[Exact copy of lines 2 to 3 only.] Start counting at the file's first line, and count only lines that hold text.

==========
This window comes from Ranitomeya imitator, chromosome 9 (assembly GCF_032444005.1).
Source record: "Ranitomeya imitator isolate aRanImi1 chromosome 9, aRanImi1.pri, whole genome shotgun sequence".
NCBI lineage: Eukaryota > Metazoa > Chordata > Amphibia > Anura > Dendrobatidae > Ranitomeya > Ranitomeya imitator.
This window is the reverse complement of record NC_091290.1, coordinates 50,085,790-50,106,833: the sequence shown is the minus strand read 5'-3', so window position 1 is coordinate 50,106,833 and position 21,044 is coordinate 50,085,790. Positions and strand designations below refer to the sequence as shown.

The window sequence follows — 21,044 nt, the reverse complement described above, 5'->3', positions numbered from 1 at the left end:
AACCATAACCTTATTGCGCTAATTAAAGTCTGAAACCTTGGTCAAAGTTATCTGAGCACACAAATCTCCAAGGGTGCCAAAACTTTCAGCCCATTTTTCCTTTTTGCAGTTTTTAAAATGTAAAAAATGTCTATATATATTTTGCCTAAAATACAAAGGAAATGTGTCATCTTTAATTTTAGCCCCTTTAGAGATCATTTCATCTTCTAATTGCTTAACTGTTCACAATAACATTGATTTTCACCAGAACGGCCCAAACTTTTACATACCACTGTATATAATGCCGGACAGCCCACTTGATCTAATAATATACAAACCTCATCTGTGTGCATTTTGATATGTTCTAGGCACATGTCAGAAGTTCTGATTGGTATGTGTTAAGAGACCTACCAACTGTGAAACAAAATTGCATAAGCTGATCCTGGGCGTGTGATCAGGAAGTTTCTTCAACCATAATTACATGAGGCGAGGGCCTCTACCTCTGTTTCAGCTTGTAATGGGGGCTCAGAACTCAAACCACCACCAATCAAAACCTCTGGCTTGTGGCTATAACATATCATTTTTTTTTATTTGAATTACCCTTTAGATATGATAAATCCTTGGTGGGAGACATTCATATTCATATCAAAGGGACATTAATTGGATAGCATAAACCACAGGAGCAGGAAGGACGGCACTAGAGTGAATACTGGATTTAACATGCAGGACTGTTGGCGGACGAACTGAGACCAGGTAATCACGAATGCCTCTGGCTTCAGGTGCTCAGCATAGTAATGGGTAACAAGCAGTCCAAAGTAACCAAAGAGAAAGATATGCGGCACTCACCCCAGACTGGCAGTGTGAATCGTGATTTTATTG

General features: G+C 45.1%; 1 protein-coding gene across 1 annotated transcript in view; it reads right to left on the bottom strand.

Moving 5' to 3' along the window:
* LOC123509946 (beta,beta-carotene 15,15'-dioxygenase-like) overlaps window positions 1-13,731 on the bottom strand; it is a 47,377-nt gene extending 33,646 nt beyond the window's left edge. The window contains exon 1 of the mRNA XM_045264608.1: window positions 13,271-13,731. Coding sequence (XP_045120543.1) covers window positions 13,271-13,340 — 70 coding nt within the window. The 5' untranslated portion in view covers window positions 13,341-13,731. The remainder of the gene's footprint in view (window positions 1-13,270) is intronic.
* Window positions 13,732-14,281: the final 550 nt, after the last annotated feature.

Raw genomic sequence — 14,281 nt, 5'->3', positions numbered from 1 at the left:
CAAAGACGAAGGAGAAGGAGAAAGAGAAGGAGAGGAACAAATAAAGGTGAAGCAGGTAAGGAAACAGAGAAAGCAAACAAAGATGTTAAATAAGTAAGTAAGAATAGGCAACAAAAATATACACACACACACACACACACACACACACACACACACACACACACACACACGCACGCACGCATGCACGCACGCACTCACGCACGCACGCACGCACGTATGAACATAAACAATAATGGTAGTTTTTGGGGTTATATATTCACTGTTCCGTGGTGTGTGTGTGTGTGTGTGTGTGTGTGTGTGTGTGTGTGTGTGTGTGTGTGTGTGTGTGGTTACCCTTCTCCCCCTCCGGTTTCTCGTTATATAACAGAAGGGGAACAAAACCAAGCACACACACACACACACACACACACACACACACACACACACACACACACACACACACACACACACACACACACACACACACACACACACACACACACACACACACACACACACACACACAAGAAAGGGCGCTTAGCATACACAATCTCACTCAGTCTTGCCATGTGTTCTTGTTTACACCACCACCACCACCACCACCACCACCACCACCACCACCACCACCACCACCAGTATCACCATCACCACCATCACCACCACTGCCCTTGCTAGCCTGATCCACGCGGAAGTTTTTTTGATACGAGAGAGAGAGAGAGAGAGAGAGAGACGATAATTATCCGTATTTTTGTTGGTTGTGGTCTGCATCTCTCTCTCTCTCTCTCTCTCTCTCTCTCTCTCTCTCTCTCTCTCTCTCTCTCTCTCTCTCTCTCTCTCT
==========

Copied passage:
Source record: "Ranitomeya imitator isolate aRanImi1 chromosome 9, aRanImi1.pri, whole genome shotgun sequence".
NCBI lineage: Eukaryota > Metazoa > Chordata > Amphibia > Anura > Dendrobatidae > Ranitomeya > Ranitomeya imitator.